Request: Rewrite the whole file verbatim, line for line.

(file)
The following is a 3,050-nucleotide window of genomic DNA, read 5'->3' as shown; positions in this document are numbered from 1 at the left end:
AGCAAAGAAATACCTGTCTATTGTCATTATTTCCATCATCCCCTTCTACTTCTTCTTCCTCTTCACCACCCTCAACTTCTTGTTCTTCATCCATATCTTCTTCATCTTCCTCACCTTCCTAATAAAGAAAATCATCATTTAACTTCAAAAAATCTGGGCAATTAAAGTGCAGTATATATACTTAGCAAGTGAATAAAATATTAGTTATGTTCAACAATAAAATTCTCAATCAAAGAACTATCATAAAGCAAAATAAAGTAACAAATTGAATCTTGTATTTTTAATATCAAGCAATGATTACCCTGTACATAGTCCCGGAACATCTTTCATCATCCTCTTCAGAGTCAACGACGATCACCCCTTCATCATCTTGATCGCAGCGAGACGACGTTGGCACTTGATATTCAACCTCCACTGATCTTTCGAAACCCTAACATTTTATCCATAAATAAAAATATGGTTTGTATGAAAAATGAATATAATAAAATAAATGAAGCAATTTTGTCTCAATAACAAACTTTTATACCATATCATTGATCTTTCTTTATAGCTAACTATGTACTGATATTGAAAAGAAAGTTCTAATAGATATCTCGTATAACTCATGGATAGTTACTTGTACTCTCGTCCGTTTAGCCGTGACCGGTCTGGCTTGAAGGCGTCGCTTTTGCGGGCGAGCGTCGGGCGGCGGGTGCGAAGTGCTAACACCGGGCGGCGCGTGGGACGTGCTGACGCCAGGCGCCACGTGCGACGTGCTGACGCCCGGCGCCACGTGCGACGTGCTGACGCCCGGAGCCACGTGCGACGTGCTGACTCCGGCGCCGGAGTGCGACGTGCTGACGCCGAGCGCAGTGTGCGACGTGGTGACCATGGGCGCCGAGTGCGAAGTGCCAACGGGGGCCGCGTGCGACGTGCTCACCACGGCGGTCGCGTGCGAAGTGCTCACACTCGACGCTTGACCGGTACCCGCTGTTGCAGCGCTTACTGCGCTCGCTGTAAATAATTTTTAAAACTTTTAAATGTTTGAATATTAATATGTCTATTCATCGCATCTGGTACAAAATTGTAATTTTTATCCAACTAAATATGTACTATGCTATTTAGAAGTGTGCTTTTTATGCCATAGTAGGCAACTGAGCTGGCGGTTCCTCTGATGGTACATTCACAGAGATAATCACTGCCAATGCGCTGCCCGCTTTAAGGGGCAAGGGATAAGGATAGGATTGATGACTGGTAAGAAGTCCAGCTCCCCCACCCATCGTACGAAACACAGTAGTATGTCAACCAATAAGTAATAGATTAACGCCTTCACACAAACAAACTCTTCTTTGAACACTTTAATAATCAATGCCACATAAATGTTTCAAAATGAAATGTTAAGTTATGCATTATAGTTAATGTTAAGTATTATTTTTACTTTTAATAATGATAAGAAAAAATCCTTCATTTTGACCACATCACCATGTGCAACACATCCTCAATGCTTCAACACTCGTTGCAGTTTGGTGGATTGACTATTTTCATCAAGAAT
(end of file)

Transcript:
The following is a 3,050-nucleotide window of genomic DNA, read 5'->3' as shown; positions in this document are numbered from 1 at the left end:
AGCAAAGAAATACCTGTCTATTGTCATTATTTCCATCATCCCCTTCTACTTCTTCTTCCTCTTCACCACCCTCAACTTCTTGTTCTTCATCCATATCTTCTTCATCTTCCTCACCTTCCTAATAAAGAAAATCATCATTTAACTTCAAAAAATCTGGGCAATTAAAGTGCAGTATATATACTTAGCAAGTGAATAAAATATTAGTTATGTTCAACAATAAAATTCTCAATCAAAGAACTATCATAAAGCAAAATAAAGTAACAAATTGAATCTTGTATTTTTAATATCAAGCAATGATTACCCTGTACATAGTCCCGGAACATCTTTCATCATCCTCTTCAGAGTCAACGACGATCACCCCTTCATCATCTTGATCGCAGCGAGACGACGTTGGCACTTGATATTCAACCTCCACTGATCTTTCGAAACCCTAACATTTTATCCATAAATAAAAATATGGTTTGTATGAAAAATGAATATAATAAAATAAATGAAGCAATTTTGTCTCAATAACAAACTTTTATACCATATCATTGATCTTTCTTTATAGCTAACTATGTACTGATATTGAAAAGAAAGTTCTAATAGATATCTCGTATAACTCATGGATAGTTACTTGTACTCTCGTCCGTTTAGCCGTGACCGGTCTGGCTTGAAGGCGTCGCTTTTGCGGGCGAGCGTCGGGCGGCGGGTGCGAAGTGCTAACACCGGGCGGCGCGTGGGACGTGCTGACGCCAGGCGCCACGTGCGACGTGCTGACGCCCGGCGCCACGTGCGACGTGCTGACGCCCGGAGCCACGTGCGACGTGCTGACTCCGGCGCCGGAGTGCGACGTGCTGACGCCGAGCGCAGTGTGCGACGTGGTGACCATGGGCGCCGAGTGCGAAGTGCCAACGGGGGCCGCGTGCGACGTGCTCACCACGGCGGTCGCGTGCGAAGTGCTCACACTCGACGCTTGACCGGTACCCGCTGTTGCAGCGCTTACTGCGCTCGCTGTAAATAATTTTTAAAACTTTTAAATGTTTGAATATTAATATGTCTATTCATCGCATCTGGTACAAAATTGTAATTTTTATCCAACTAAATATGTACTATGCTATTTAGAAGTGTGCTTTTTATGCCATAGTAGGCAACTGAGCTGGCGGTTCCTCTGATGGTACATTCACAGAGATAATCACTGCCAATGCGCTGCCCGCTTTAAGGGGCAAGGGATAAGGATAGGATTGATGACTGGTAAGAAGTCCAGCTCCCCCACCCATCGTACGAAACACAGTAGTATGTCAACCAATAAGTAATAGATTAACGCCTTCACACAAACAAACTCTTCTTTGAACACTTTAATAATCAATGCCACATAAATGTTTCAAAATGAAATGTTAAGTTATGCATTATAGTTAATGTTAAGTATTATTTTTACTTTTAATAATGATAAGAAAAAATCCTTCATTTTGACCACATCACCATGTGCAACACATCCTCAATGCTTCAACACTCGTTGCAGTTTGGTGGATTGACTATTTTCATCAAGAAT